Stripping wallpaper is messy, no matter what method you use. You’ll need painters’ tarps or old towels to protect floors from stripping solutions, condensed steam, and sticky wallpaper. Canvas tarps, or even old towels, are better than plastic tarps, which tend to be slippery. Have trash bags handy for stripped paper. As noted earlier, turn off the electricity to areas you’re stripping, and use a voltage tester to be sure the power’s off.
Use the least disruptive stripping method. Start stripping at the top or bottom of a strip. Use a putty knife or a plastic scraper to lift an edge. Then gently pull off the wallpaper, in the largest strips possible. This takes patience.
If you can’t pull off the covering or if it begins tearing into small pieces, try spraying a small area with a wallpaper-removing solution like Zinsser’s DIF“, which is also available as a gel, that you brush on. A time-tested alternative is 1 cup vinegar per gallon of hot water; sponge on or apply with a spray bottle. Allow either solution to soak in 5 minutes to 10 minutes, before trying to pull off the paper. If this method doesn’t work, chances are the paper is vinyl coated and the solution is not penetrating. In this case, instead try a wallpaper steamer. Hold the steamer pan against the wallcovering long enough for the paste to soften—usually a minute or two—then pull or scrape the covering free.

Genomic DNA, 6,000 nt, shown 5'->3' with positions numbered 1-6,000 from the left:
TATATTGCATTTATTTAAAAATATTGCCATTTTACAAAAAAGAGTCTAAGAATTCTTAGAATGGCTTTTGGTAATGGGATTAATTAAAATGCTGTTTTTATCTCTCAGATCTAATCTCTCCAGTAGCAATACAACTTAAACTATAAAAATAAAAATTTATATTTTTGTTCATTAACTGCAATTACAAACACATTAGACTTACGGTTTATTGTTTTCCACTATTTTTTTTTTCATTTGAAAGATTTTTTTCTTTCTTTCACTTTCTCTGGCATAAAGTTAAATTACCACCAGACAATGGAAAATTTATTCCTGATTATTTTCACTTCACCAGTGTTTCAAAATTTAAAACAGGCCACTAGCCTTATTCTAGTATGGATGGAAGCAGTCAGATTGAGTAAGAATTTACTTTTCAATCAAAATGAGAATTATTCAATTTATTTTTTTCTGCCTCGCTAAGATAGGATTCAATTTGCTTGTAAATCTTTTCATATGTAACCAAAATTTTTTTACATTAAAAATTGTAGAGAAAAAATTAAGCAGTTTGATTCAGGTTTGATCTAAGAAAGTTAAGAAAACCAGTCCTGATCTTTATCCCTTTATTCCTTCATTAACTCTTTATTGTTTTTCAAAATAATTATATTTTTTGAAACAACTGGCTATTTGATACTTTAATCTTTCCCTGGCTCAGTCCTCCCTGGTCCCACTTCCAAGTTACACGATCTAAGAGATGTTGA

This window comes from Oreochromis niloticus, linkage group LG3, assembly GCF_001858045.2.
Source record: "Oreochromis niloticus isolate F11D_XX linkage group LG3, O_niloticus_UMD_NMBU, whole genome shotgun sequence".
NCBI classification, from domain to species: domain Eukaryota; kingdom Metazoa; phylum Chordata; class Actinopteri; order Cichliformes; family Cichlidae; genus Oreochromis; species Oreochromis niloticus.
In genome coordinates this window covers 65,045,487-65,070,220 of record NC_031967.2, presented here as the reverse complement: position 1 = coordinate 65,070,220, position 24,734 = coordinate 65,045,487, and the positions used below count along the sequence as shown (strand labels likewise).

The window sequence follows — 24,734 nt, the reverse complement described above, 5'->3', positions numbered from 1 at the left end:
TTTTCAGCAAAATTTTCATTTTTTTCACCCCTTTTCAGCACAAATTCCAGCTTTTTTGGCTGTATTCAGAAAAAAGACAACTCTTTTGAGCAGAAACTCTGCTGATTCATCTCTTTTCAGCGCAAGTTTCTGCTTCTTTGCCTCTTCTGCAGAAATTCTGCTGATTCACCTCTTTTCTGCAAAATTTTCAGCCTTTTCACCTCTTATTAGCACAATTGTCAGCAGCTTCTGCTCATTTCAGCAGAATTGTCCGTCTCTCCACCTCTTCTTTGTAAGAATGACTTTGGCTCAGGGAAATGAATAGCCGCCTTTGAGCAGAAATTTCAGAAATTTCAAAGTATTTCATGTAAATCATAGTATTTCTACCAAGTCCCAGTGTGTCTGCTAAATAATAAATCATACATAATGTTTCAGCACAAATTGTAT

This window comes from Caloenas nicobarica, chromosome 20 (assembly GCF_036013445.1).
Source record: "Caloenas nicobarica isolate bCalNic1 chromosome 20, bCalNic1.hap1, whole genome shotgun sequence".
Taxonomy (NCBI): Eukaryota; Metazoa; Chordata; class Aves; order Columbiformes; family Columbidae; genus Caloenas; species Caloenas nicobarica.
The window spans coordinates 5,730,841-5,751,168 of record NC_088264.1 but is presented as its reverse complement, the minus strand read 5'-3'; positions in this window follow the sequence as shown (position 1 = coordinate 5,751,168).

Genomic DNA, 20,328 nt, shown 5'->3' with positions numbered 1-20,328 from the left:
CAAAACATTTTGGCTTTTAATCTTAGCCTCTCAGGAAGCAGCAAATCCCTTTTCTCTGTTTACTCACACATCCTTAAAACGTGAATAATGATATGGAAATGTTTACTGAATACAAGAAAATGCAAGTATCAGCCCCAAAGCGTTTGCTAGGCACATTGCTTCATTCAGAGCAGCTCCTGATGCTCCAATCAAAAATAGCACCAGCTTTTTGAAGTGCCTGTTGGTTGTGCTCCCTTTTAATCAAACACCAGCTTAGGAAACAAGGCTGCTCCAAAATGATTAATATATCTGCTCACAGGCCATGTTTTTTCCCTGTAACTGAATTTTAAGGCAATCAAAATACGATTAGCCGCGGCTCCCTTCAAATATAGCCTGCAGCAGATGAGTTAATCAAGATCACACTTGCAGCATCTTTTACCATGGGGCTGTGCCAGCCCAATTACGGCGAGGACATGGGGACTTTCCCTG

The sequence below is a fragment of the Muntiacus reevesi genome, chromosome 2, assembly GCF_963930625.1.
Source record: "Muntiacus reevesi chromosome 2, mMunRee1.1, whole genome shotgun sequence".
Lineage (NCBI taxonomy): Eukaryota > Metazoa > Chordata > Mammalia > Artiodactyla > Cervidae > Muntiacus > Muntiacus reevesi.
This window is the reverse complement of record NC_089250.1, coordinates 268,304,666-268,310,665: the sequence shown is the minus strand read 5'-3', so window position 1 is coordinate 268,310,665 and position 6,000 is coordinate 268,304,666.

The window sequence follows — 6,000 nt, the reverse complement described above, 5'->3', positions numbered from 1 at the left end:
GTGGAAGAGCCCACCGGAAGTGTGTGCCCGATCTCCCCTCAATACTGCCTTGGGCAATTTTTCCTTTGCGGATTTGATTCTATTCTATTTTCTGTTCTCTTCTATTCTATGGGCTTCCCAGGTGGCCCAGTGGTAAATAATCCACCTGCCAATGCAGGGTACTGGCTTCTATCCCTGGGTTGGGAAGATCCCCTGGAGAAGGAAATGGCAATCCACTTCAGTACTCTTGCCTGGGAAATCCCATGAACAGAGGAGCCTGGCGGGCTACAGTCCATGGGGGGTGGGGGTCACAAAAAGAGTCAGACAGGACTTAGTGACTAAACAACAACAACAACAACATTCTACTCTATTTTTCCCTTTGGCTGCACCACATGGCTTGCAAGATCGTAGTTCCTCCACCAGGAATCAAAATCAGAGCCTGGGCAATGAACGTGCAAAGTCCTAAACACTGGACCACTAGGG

If your wallcovering is peelable, chances are its facing layer will strip off, leaving its paper backing adhered to the wall. If you wish to strip it, either spray on or sponge on wallpaper-removing solution, and then apply steam. The backing should release easily; otherwise, use a plastic scraper or smoother to remove the backing. When the walls are stripped, wash them with a mild cleaning solution. Then rinse and let them dry thoroughly before applying a primer-sealer. If paste lumps remain, remove them with a nylon-bristle scrub brush.
Stripping takes patience. Start at one end of a strip, pulling slowly and steadily so that the strip comes off in a single piece, if possible. This covering was peelable, meaning that its facing peeled off, but its paper backing stayed stuck to the substrate. To remove the paper backing, spray it with a solution of hot water and a wallpaper-stripper such as DIF, which breaks down the paste. Allow the solution to soak in 3 minutes to 5 minutes. Because spraying is messy, place old towels or a tarp at the base of the wall.